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Road teams are (surprisingly?) benefitting from MLB’s extra innings rule

The data shows home teams have not had the edge.

MLB: SEP 11 Braves at Nationals

When Major League Baseball instituted their new extra inning rule ahead of the pandemic-shortened 2020 season, it was not universally praised. No more would we see epic 19-inning games that featured utility infielders locking down a potent lineup in advance of his team winning a game in dramatic walk-off fashion.

Nor would we see a rookie shortstop in his Major League debut be a part of a dramatic, 20-inning marathon victory during an improbable playoff run.

Yes those are memories etched forever in the memory banks of every Phillies fan, and we won’t see their likes again unless the rules changes, but the reason for the rule was understandable. In a desire to limit person-to-person contact on the field, Commissioner Rob Manfred green-lighted the rule in which a runner is placed on second base at the start of every extra inning, and it has continued into the 2021 season, yielding some surprising results.


When this rule was put into place, my assumption was that home teams would have a distinct advantage in extra inning games. By hitting in the bottom of the inning, home teams would be able to play for one run if the visiting team did not score in the top of the inning by sacrificing the runner to third and giving themselves a chance to win with a fly ball or well placed grounder. The road team, on the other hand, could not play for just one run. They would have to score as much as possible, knowing that if they played for just one run, the home team could at the very least match it.

I expected for this to be a big deal and for home teams to pile up the extra inning wins.

Boy, was I wrong.


When I mentioned this hypothesis on Twitter earlier this year, a couple Phillies fans thought otherwise and, thanks to the hard work of Shelby Fabian (@bichon1200), they were proven correct.

In 2020, away teams were 41-35 in extra innings (.539 winning percentage), with an average margin of victory of 1.59 runs. Of course, that’s a small sample size. The 2021 data would certainly even things out and show that home teams really do have the advantage, right?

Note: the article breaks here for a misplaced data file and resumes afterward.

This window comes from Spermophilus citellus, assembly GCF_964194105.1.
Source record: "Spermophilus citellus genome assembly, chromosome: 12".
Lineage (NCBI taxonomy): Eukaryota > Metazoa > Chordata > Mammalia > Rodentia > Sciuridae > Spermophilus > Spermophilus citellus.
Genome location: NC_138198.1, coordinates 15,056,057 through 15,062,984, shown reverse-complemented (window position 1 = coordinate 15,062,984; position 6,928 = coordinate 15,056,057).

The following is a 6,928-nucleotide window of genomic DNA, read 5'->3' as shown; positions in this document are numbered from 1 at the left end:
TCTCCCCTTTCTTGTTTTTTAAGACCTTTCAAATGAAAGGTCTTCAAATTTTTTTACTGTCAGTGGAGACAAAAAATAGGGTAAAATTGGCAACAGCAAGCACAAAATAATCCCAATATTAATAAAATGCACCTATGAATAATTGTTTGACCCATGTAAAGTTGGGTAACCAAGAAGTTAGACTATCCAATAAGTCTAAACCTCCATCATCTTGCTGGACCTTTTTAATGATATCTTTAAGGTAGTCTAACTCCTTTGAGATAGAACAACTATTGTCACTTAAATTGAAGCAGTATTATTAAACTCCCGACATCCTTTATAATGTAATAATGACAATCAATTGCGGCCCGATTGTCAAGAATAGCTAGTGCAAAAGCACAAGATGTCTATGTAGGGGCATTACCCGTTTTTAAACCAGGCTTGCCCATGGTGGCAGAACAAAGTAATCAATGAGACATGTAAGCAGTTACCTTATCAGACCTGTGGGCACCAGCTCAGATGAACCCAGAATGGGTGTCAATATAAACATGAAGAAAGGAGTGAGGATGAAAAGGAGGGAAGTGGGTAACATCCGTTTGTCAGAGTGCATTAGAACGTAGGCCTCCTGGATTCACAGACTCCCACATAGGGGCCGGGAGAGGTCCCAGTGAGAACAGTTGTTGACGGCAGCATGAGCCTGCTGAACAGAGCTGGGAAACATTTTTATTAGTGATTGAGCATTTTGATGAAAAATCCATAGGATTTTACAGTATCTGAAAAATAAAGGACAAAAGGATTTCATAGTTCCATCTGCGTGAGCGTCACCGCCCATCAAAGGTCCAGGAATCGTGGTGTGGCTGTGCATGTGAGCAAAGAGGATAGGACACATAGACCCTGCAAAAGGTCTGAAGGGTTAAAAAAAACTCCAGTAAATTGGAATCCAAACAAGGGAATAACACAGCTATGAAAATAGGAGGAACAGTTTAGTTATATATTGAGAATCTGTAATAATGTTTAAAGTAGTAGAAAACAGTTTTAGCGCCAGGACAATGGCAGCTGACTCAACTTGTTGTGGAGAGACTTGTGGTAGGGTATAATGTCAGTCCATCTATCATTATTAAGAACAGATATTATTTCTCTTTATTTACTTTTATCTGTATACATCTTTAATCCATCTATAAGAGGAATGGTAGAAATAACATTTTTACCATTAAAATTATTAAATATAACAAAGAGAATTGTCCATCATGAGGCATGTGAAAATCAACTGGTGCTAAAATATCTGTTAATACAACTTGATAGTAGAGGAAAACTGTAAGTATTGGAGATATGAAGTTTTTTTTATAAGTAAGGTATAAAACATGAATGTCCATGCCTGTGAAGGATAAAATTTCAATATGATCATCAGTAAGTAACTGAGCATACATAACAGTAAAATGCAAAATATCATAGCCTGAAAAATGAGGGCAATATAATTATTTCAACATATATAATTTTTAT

This year, away teams are 101-89 (.532) in extra innings, with an average margin of victory of 1.71! Of course, how do we know that the so-called “good” teams haven’t been stuck playing on the road a majority of the time and the “bad” teams were the home teams? Well, Shelby’s data lays it out pretty succinctly.

No matter the skill level of the team, the road team has the advantage and, in the vast majority of cases, the new rule has had the desired effect and ended the game after 10 innings (140 out of 190 extra-inning games this year, through Tuesday), 73.7%.


There are a number of possibilities, but a couple were outlined by two other Phils fans on Twitter who initially challenged my assertion that home teams would have the advantage under the new rule.

A standard run expectancy matrix bears this out.

As outlined by Fangraphs, teams would expect to score 1.068 runs in an inning when they start an inning with a runner on second and no one out. When a team bunts the runner to third with one out, that number drops to 0.865. Road teams simply aren’t doing that in the top of the 10th or 11th inning, knowing the home team would be able to match it. Instead, road teams are taking their chances to score multiple runs in the top of the inning and, as born out in the matrix, that generally leads to scoring more runs and, in this case, winning extra inning games.

One also cannot discount the psychological aspect of the home team almost always facing a one-run deficit in the bottom of the inning, even if they can play for the tie by scoring one run. Baseball players are human, after all, and the pressure of hitting down a run as opposed to with the score tied likely isn’t a non-zero factor.


But perhaps it’s not just the new rule. Perhaps road teams have always had the advantage in extra innings. Shelby did crunch the numbers for a few recent seasons.

So there you have it. It would appear the new rule has taken away some of the homefield advantage, at least as far as data over the last five years are concerned. At the end of the day, over the last three years, you want to be the road team if you’re playing bonus baseball.